An alternative to sodium bisulfate that doesn't damage delicate RO membranes

Dec. 15, 2002
In this installment of What Works, a company uses ultraviolet dechloriation for non-chemical disinfection.

To dechlorinate water at its Greensboro, N.C. plant, Procter & Gamble (P&G) was using sodium bisulfite as a neutralizing chemical. Unfortunately, it was increasing the costs of maintaining the plant's reverse osmosis (RO) membranes.

Chlorine is used widely as a water disinfection in process industries. However, its properties can damage delicate RO membranes and deionization resins, and it must be removed after disinfecting. The most common chlorine removal methods are granular carbon (GAC) filters or the adding of neutralizing chemicals such as sodium bisulfite. Both methods have drawbacks.

For example, the porous structure of GAC filters makes it a potential breeding ground for bacteria in a nutrient-rich environment. Dechlorination chemicals such as sodium bisulfite also act as bacteria incubators, causing biofouling of RO membranes. In addition, chemicals are hazardous to handle and there is the danger of over- or under-dosing because of human error.

Ultraviolet (UV) dechloriation has none of these drawbacks, according to Aquionics, a Erlanger, Ky.-based provider of non-chemical disinfection and contamination control technologies. Its high-intensity, broad-spectrum system disassociates free chlorine and chloramine into easily removed byproducts. It also provides high levels of microbial disinfection and total organic destruction. "UV is well-suited for disinfection, ozone destruction, TOC destruction and dechlorination," says Brad Shipe, a spokesperson for Aquinoics. "It has been used in the United States for wastewater treatment, but it's now receiving attention because of its ability to address issues such as Giardia and Chryptosporidium." Applications range from the beverage and food industries to the semiconductor and electronics industries.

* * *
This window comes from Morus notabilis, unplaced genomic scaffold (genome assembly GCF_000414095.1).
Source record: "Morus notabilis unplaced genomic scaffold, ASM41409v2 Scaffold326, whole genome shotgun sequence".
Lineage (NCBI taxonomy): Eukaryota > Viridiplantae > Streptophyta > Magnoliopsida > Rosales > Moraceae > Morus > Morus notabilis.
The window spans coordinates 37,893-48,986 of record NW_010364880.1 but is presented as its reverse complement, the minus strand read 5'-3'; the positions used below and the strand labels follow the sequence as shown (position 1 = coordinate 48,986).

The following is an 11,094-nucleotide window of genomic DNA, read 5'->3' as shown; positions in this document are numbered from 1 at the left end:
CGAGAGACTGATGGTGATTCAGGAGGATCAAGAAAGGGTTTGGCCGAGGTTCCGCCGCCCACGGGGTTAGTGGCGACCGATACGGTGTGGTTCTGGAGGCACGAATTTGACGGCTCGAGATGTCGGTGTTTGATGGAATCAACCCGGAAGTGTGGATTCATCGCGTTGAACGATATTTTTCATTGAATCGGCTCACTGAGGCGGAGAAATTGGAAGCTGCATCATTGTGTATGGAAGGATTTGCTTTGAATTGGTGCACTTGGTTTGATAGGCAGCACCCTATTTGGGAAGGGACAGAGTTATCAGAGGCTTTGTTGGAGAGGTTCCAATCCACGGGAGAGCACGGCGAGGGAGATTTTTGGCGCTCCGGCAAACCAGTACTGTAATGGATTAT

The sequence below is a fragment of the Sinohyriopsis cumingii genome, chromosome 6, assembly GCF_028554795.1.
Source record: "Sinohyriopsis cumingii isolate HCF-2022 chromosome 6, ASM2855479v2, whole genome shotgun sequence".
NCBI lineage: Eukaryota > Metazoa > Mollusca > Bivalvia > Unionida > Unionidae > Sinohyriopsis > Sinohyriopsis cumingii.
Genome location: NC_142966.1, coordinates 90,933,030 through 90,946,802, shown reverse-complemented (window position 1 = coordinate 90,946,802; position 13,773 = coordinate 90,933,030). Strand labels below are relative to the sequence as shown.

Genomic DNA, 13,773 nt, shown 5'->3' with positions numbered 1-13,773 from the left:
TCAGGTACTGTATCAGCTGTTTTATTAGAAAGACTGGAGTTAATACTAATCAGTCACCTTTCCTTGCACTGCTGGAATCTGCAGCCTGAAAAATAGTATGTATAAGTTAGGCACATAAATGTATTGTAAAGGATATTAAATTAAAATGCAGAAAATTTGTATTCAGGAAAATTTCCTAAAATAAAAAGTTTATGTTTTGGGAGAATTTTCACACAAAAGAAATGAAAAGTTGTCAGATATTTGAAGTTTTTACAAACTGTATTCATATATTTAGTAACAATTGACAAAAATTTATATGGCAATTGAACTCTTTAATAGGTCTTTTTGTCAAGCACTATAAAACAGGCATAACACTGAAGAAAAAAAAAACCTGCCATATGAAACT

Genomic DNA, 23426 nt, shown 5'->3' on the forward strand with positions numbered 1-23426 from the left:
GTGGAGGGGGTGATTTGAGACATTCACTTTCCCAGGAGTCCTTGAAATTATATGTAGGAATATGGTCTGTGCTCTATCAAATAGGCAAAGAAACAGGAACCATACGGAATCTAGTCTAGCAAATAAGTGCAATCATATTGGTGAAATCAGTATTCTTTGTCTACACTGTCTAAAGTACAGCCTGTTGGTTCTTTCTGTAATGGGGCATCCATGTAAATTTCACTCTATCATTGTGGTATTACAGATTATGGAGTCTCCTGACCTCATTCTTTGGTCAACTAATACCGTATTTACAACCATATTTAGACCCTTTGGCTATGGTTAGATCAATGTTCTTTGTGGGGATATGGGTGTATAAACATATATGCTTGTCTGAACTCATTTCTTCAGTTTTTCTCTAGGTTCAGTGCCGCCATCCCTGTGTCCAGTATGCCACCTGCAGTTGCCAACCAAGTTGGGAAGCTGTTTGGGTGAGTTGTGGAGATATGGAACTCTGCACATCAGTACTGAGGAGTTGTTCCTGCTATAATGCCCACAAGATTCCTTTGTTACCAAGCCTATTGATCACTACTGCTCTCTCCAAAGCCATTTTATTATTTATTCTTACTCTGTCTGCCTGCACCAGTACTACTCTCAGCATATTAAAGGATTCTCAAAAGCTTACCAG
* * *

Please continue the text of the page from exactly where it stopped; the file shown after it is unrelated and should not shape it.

So far, the Aquionics UV system is helping P&G reduce its maintenance costs. "We are very pleased with the UV system," says Kurt Loughlin, utilities process engineer for P&G. "Not only have we saved money since its installation, but the disruption caused by plant shutdowns as the result of RO membrane fouling has also been significantly reduced." P&G estimates that the UV system has saved it $70,000 annually in maintenance costs and reduced the frequency of monthly RO membrane washings from eight to two.

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